The "Shin hanga - The new prints of Japan 1900-1960" exhibition (13/10/2022 – 15/01/2023) features no less than 220 Japanese prints from two private collections in the Netherlands, as well as sketches, studies and prints from the collection of the grandson of the publisher Watanabe. Next to these works, the visitors find a selection of Shin hanga prints from the rich collection of the Art & History Museum.
The Shin hanga (literally « new prints ») art movement was a revival of traditional printmaking (ukiyo-e) in the early 20th century. The publisher Watanabe Shōzaburō (1885-1962), noting the decline in xylographic production due to competition from new imported techniques such as photography and lithography, was the movement's greatest promoter. He gathered around him artists whose drawings were printed using traditional woodblock printing techniques. While retaining classic themes such as landscapes, beautiful women (bijin), kabuki actors and flowers-and-birds, Shin hanga prints also reflect a modernizing Japan and seduce with a new aesthetic and an extremely high production quality.
Artists: Kawase Hasui, Itō Shinsui, Ohara Koson, Kasamatsu Shirō, Komura Settai, …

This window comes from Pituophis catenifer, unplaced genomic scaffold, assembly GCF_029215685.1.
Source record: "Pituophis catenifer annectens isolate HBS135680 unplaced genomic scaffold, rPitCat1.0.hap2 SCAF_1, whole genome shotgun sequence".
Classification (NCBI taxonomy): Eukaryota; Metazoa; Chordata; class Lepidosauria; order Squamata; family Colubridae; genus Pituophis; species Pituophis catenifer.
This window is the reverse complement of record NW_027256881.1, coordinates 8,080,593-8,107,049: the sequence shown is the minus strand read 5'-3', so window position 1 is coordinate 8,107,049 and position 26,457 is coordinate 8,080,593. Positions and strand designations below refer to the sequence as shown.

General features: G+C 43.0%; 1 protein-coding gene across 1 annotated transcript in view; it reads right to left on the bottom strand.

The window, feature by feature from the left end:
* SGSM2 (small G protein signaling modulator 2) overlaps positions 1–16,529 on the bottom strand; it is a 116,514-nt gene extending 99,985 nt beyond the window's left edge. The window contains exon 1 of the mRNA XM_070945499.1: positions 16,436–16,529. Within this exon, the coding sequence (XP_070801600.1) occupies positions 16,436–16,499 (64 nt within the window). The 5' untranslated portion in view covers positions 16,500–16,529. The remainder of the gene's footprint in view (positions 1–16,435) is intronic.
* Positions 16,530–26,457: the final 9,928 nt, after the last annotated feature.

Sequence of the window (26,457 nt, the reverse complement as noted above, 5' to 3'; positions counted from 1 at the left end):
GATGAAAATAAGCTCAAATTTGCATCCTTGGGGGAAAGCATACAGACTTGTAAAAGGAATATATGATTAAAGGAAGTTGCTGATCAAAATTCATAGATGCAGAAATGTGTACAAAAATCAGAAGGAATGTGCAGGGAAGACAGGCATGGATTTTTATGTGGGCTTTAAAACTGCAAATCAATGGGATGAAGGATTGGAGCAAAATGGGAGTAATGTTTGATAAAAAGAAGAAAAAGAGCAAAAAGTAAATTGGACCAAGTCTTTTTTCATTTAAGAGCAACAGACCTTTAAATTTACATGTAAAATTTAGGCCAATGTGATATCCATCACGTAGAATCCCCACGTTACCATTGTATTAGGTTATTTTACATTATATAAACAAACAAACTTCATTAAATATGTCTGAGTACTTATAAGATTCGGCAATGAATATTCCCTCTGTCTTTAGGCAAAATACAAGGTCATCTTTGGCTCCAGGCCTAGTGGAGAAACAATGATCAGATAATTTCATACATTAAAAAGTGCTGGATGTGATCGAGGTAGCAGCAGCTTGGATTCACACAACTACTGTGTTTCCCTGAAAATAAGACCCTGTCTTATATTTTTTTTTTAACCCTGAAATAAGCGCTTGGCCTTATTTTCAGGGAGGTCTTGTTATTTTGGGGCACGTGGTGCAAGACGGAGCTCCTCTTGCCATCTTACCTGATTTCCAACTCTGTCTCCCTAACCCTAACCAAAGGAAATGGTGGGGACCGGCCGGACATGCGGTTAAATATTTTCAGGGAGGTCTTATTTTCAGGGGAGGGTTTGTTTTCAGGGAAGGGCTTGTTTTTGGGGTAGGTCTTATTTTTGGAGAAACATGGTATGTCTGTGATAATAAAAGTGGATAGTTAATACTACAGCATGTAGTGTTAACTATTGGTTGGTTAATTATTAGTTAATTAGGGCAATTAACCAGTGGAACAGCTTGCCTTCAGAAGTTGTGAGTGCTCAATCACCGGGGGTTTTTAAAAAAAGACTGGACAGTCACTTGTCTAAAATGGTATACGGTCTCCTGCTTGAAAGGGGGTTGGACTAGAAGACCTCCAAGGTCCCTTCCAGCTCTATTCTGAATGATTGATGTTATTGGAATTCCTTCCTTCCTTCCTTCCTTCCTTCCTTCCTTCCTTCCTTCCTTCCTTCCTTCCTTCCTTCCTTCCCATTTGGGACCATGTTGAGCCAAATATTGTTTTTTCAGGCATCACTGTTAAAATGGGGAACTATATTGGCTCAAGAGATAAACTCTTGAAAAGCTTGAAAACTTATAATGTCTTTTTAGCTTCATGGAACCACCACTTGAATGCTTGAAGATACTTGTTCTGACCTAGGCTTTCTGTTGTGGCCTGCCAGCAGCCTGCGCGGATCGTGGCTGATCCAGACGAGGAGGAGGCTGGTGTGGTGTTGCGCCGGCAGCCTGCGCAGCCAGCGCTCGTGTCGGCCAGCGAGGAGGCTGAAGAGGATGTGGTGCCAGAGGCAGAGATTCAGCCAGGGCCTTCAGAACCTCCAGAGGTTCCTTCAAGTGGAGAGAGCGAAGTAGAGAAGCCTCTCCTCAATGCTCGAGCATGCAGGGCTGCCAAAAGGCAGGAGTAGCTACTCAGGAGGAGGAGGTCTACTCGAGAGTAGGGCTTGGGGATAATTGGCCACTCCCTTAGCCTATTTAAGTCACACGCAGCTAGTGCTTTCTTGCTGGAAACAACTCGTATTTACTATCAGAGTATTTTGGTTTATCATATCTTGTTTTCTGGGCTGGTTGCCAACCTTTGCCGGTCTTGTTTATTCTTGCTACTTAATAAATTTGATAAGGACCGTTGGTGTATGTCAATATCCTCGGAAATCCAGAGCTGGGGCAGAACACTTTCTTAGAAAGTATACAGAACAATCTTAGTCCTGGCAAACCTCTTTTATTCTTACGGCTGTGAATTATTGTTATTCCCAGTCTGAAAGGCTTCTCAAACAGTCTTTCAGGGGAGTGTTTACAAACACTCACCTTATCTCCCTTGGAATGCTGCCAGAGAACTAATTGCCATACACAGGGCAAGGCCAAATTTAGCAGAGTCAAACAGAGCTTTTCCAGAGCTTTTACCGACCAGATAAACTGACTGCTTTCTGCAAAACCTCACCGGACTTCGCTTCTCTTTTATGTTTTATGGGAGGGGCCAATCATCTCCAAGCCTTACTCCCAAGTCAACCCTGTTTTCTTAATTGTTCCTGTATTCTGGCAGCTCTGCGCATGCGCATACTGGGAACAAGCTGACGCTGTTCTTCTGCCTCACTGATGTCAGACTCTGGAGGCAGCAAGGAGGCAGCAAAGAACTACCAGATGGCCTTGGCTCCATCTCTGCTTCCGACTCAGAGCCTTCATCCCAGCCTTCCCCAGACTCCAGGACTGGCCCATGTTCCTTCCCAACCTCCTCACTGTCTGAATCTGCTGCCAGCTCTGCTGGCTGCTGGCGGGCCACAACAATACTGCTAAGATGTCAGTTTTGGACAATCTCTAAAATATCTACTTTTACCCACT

"This exhibition once again proves the versatility of the Art & History Museum's collection and the power of heritage in bringing together stories, communities and ideas across generations and continents." - Thomas Dermine, State Secretary for Economic Recovery and Strategic Investments, in charge of Science Policy.
This exhibition is a logical follow-up to the major Ukiyo-e exhibition held at the Museum in 2016-2017. It takes up the history of traditional printmaking in Japan where the 2016 exhibition ended. For the exhibition, the museum cooperates with guest curator Chris Uhlenbeck.
Shin hanga - The new prints of Japan 1900-1960
13.10.2022 > 15.01.2023
Art & History Museum
Parc du Cinquantenaire 10
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